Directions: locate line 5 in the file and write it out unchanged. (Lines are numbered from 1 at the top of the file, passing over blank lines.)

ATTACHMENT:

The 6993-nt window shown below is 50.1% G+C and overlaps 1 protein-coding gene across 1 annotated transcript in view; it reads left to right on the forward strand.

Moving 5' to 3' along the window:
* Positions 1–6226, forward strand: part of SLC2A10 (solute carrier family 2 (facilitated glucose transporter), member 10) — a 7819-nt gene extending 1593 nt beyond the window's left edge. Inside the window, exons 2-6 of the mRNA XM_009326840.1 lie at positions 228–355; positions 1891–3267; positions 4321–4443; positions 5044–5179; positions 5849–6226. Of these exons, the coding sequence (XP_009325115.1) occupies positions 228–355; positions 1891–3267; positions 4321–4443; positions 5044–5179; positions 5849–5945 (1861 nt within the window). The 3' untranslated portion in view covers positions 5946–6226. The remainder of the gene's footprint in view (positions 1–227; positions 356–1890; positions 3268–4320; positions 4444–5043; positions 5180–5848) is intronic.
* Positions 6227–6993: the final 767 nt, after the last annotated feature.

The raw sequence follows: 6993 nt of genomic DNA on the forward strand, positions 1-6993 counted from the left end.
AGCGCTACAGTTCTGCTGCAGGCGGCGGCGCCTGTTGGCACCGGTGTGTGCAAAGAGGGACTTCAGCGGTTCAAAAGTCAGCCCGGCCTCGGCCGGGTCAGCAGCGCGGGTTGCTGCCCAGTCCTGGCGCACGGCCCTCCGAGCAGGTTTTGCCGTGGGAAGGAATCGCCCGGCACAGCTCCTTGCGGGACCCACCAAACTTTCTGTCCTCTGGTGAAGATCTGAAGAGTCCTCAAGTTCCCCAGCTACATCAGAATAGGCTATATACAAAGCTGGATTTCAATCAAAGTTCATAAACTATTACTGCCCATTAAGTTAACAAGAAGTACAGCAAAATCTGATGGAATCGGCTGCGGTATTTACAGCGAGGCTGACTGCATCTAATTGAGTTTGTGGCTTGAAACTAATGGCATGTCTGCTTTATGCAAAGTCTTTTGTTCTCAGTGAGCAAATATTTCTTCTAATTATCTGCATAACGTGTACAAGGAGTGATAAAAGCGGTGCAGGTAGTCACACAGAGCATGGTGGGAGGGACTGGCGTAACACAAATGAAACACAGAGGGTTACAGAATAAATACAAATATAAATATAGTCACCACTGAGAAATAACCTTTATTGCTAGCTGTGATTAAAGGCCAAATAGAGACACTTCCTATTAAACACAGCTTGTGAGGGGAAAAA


The raw sequence follows: 6993 nt of genomic DNA on the forward strand, positions 1-6993 counted from the left end.